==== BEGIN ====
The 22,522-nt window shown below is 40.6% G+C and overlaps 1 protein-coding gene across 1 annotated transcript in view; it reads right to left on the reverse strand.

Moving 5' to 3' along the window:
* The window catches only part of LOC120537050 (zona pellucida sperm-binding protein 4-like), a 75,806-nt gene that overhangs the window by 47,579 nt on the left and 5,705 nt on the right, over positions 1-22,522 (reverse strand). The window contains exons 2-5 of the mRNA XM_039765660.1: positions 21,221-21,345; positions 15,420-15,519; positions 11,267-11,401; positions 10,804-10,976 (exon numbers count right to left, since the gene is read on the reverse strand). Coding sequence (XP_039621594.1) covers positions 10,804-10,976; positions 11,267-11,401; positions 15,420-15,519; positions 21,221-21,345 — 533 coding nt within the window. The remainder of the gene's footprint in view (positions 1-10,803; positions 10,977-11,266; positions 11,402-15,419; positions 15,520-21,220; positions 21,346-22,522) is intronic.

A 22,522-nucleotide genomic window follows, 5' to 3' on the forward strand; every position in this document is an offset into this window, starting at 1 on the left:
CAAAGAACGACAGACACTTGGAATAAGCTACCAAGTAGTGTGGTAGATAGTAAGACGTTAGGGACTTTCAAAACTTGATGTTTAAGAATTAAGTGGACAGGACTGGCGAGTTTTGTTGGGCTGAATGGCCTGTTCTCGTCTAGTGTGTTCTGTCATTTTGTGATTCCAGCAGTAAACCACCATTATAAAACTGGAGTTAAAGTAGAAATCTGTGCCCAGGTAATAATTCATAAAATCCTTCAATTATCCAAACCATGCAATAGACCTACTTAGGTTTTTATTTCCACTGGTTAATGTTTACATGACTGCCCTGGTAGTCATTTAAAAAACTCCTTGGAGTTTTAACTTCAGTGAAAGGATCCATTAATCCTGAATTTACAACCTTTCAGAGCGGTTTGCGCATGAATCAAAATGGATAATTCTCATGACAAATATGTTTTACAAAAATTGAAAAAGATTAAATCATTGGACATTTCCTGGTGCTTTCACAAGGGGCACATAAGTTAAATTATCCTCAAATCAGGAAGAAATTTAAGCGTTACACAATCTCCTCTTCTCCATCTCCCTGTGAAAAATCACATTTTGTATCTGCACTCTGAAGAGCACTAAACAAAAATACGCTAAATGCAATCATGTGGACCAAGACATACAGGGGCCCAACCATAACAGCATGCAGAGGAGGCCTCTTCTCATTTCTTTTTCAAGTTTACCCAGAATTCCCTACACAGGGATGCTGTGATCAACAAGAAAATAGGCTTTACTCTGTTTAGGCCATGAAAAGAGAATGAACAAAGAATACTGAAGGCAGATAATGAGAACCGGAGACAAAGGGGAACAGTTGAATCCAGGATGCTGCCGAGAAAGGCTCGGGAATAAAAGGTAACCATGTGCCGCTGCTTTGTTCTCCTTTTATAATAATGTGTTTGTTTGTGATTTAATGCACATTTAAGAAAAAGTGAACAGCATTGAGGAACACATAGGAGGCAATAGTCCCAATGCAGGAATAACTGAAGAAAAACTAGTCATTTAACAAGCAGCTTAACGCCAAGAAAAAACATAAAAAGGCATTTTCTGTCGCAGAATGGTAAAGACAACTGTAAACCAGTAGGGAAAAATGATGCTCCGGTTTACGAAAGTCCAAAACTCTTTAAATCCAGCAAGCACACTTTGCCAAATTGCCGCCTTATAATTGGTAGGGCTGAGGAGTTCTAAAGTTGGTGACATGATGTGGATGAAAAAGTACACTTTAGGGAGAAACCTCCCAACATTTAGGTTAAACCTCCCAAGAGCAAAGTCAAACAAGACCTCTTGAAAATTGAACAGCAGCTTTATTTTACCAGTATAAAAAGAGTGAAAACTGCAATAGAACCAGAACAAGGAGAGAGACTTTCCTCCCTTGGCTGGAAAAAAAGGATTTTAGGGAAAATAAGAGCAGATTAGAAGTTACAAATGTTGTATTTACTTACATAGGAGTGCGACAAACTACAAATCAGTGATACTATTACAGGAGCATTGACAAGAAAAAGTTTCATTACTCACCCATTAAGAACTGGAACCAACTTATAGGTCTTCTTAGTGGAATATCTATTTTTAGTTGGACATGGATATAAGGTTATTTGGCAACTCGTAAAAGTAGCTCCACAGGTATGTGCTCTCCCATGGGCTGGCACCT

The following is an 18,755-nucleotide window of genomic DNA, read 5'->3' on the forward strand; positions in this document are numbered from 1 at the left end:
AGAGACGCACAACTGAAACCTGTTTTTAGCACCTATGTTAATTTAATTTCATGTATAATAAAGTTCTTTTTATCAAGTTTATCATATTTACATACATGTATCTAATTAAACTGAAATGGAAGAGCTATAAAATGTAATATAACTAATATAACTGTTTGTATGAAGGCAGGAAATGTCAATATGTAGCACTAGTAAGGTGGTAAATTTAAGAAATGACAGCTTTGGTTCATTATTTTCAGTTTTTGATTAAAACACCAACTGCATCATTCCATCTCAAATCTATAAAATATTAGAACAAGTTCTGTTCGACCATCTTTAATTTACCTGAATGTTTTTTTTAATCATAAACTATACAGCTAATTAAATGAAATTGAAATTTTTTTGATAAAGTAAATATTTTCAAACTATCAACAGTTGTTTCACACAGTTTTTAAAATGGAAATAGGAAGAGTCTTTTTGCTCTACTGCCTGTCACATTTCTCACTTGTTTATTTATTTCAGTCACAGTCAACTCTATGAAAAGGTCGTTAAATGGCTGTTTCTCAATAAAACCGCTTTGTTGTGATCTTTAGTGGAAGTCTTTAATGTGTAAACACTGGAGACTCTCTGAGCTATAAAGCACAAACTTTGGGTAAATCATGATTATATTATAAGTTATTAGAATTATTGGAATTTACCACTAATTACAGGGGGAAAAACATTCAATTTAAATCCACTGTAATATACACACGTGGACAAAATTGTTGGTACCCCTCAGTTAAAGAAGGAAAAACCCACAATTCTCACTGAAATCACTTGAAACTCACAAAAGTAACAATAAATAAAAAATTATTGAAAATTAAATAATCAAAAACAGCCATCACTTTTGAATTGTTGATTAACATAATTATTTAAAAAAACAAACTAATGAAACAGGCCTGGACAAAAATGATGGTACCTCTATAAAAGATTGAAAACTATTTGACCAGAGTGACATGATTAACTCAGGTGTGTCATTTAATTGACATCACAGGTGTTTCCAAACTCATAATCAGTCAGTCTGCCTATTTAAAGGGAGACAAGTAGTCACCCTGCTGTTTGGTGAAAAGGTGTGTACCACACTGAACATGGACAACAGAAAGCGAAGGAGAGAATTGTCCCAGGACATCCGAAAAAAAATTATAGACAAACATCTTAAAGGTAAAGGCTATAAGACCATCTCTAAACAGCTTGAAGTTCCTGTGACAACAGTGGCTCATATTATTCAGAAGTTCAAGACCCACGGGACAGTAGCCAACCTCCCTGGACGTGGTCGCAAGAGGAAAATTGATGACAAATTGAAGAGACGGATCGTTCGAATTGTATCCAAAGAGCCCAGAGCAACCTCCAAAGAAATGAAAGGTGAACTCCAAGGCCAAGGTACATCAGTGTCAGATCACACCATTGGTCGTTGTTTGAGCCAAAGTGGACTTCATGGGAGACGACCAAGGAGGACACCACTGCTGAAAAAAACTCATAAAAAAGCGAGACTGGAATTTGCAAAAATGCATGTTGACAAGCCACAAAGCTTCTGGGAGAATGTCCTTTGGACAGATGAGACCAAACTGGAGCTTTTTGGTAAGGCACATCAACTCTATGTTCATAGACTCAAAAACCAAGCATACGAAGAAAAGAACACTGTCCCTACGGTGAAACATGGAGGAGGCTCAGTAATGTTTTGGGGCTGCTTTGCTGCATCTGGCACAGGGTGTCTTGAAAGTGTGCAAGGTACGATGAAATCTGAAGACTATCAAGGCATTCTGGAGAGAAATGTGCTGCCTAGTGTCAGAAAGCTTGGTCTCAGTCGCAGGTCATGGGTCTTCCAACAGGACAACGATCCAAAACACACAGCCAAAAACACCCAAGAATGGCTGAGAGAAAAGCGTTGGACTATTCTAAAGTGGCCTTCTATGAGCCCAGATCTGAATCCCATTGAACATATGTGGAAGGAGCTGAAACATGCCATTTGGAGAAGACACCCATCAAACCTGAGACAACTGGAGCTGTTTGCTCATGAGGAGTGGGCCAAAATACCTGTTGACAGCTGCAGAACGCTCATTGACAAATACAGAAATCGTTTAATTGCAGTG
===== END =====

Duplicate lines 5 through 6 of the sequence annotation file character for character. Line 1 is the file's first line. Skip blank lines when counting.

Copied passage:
CAAAGAACGACAGACACTTGGAATAAGCTACCAAGTAGTGTGGTAGATAGTAAGACGTTAGGGACTTTCAAAACTTGATGTTTAAGAATTAAGTGGACAGGACTGGCGAGTTTTGTTGGGCTGAATGGCCTGTTCTCGTCTAGTGTGTTCTGTCATTTTGTGATTCCAGCAGTAAACCACCATTATAAAACTGGAGTTAAAGTAGAAATCTGTGCCCAGGTAATAATTCATAAAATCCTTCAATTATCCAAACCATGCAATAGACCTACTTAGGTTTTTATTTCCACTGGTTAATGTTTACATGACTGCCCTGGTAGTCATTTAAAAAACTCCTTGGAGTTTTAACTTCAGTGAAAGGATCCATTAATCCTGAATTTACAACCTTTCAGAGCGGTTTGCGCATGAATCAAAATGGATAATTCTCATGACAAATATGTTTTACAAAAATTGAAAAAGATTAAATCATTGGACATTTCCTGGTGCTTTCACAAGGGGCACATAAGTTAAATTATCCTCAAATCAGGAAGAAATTTAAGCGTTACACAATCTCCTCTTCTCCATCTCCCTGTGAAAAATCACATTTTGTATCTGCACTCTGAAGAGCACTAAACAAAAATACGCTAAATGCAATCATGTGGACCAAGACATACAGGGGCCCAACCATAACAGCATGCAGAGGAGGCCTCTTCTCATTTCTTTTTCAAGTTTACCCAGAATTCCCTACACAGGGATGCTGTGATCAACAAGAAAATAGGCTTTACTCTGTTTAGGCCATGAAAAGAGAATGAACAAAGAATACTGAAGGCAGATAATGAGAACCGGAGACAAAGGGGAACAGTTGAATCCAGGATGCTGCCGAGAAAGGCTCGGGAATAAAAGGTAACCATGTGCCGCTGCTTTGTTCTCCTTTTATAATAATGTGTTTGTTTGTGATTTAATGCACATTTAAGAAAAAGTGAACAGCATTGAGGAACACATAGGAGGCAATAGTCCCAATGCAGGAATAACTGAAGAAAAACTAGTCATTTAACAAGCAGCTTAACGCCAAGAAAAAACATAAAAAGGCATTTTCTGTCGCAGAATGGTAAAGACAACTGTAAACCAGTAGGGAAAAATGATGCTCCGGTTTACGAAAGTCCAAAACTCTTTAAATCCAGCAAGCACACTTTGCCAAATTGCCGCCTTATAATTGGTAGGGCTGAGGAGTTCTAAAGTTGGTGACATGATGTGGATGAAAAAGTACACTTTAGGGAGAAACCTCCCAACATTTAGGTTAAACCTCCCAAGAGCAAAGTCAAACAAGACCTCTTGAAAATTGAACAGCAGCTTTATTTTACCAGTATAAAAAGAGTGAAAACTGCAATAGAACCAGAACAAGGAGAGAGACTTTCCTCCCTTGGCTGGAAAAAAAGGATTTTAGGGAAAATAAGAGCAGATTAGAAGTTACAAATGTTGTATTTACTTACATAGGAGTGCGACAAACTACAAATCAGTGATACTATTACAGGAGCATTGACAAGAAAAAGTTTCATTACTCACCCATTAAGAACTGGAACCAACTTATAGGTCTTCTTAGTGGAATATCTATTTTTAGTTGGACATGGATATAAGGTTATTTGGCAACTCGTAAAAGTAGCTCCACAGGTATGTGCTCTCCCATGGGCTGGCACCT

The following is an 18,755-nucleotide window of genomic DNA, read 5'->3' on the forward strand; positions in this document are numbered from 1 at the left end: